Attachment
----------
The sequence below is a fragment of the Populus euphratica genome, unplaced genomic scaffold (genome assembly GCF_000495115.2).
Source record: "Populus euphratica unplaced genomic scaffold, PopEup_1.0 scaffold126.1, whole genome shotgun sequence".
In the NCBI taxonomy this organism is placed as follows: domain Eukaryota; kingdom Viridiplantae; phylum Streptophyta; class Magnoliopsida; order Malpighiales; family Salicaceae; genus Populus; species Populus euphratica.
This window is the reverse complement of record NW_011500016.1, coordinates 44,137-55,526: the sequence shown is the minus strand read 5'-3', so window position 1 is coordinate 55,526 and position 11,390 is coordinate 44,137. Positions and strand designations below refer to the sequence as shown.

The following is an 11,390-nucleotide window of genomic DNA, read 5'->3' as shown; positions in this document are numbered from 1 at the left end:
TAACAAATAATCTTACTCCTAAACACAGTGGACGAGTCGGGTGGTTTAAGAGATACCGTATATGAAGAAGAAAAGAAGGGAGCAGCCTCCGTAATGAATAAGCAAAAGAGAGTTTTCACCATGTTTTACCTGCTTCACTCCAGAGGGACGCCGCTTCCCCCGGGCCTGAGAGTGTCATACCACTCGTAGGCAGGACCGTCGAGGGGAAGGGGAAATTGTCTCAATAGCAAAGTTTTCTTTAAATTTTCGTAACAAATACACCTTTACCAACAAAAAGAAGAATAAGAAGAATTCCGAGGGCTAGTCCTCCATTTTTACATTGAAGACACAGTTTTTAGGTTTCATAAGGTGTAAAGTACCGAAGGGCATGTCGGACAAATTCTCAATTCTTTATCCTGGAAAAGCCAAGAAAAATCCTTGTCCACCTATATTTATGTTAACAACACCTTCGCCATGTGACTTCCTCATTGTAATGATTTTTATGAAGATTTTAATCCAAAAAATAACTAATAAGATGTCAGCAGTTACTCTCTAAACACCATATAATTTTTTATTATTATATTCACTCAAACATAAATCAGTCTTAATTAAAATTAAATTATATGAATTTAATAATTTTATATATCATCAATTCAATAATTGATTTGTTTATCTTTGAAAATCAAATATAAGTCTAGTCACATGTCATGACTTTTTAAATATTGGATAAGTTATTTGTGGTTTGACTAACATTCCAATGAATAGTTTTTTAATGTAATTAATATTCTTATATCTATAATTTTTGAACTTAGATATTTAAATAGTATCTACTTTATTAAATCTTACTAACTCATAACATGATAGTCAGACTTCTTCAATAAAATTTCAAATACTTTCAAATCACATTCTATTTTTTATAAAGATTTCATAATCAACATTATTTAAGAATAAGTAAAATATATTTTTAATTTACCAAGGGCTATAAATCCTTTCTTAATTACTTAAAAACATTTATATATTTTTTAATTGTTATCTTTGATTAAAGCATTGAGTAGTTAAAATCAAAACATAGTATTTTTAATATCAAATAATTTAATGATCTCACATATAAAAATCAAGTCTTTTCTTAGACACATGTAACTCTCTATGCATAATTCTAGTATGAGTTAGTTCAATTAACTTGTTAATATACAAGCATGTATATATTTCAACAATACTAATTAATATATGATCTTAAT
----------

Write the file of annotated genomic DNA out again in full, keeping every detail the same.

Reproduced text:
The sequence below is a fragment of the Populus euphratica genome, unplaced genomic scaffold (genome assembly GCF_000495115.2).
Source record: "Populus euphratica unplaced genomic scaffold, PopEup_1.0 scaffold126.1, whole genome shotgun sequence".
In the NCBI taxonomy this organism is placed as follows: domain Eukaryota; kingdom Viridiplantae; phylum Streptophyta; class Magnoliopsida; order Malpighiales; family Salicaceae; genus Populus; species Populus euphratica.
This window is the reverse complement of record NW_011500016.1, coordinates 44,137-55,526: the sequence shown is the minus strand read 5'-3', so window position 1 is coordinate 55,526 and position 11,390 is coordinate 44,137. Positions and strand designations below refer to the sequence as shown.

The following is an 11,390-nucleotide window of genomic DNA, read 5'->3' as shown; positions in this document are numbered from 1 at the left end:
TAACAAATAATCTTACTCCTAAACACAGTGGACGAGTCGGGTGGTTTAAGAGATACCGTATATGAAGAAGAAAAGAAGGGAGCAGCCTCCGTAATGAATAAGCAAAAGAGAGTTTTCACCATGTTTTACCTGCTTCACTCCAGAGGGACGCCGCTTCCCCCGGGCCTGAGAGTGTCATACCACTCGTAGGCAGGACCGTCGAGGGGAAGGGGAAATTGTCTCAATAGCAAAGTTTTCTTTAAATTTTCGTAACAAATACACCTTTACCAACAAAAAGAAGAATAAGAAGAATTCCGAGGGCTAGTCCTCCATTTTTACATTGAAGACACAGTTTTTAGGTTTCATAAGGTGTAAAGTACCGAAGGGCATGTCGGACAAATTCTCAATTCTTTATCCTGGAAAAGCCAAGAAAAATCCTTGTCCACCTATATTTATGTTAACAACACCTTCGCCATGTGACTTCCTCATTGTAATGATTTTTATGAAGATTTTAATCCAAAAAATAACTAATAAGATGTCAGCAGTTACTCTCTAAACACCATATAATTTTTTATTATTATATTCACTCAAACATAAATCAGTCTTAATTAAAATTAAATTATATGAATTTAATAATTTTATATATCATCAATTCAATAATTGATTTGTTTATCTTTGAAAATCAAATATAAGTCTAGTCACATGTCATGACTTTTTAAATATTGGATAAGTTATTTGTGGTTTGACTAACATTCCAATGAATAGTTTTTTAATGTAATTAATATTCTTATATCTATAATTTTTGAACTTAGATATTTAAATAGTATCTACTTTATTAAATCTTACTAACTCATAACATGATAGTCAGACTTCTTCAATAAAATTTCAAATACTTTCAAATCACATTCTATTTTTTATAAAGATTTCATAATCAACATTATTTAAGAATAAGTAAAATATATTTTTAATTTACCAAGGGCTATAAATCCTTTCTTAATTACTTAAAAACATTTATATATTTTTTAATTGTTATCTTTGATTAAAGCATTGAGTAGTTAAAATCAAAACATAGTATTTTTAATATCAAATAATTTAATGATCTCACATATAAAAATCAAGTCTTTTCTTAGACACATGTAACTCTCTATGCATAATTCTAGTATGAGTTAGTTCAATTAACTTGTTAATATACAAGCATGTATATATTTCAACAATACTAATTAATATATGATCTTAAT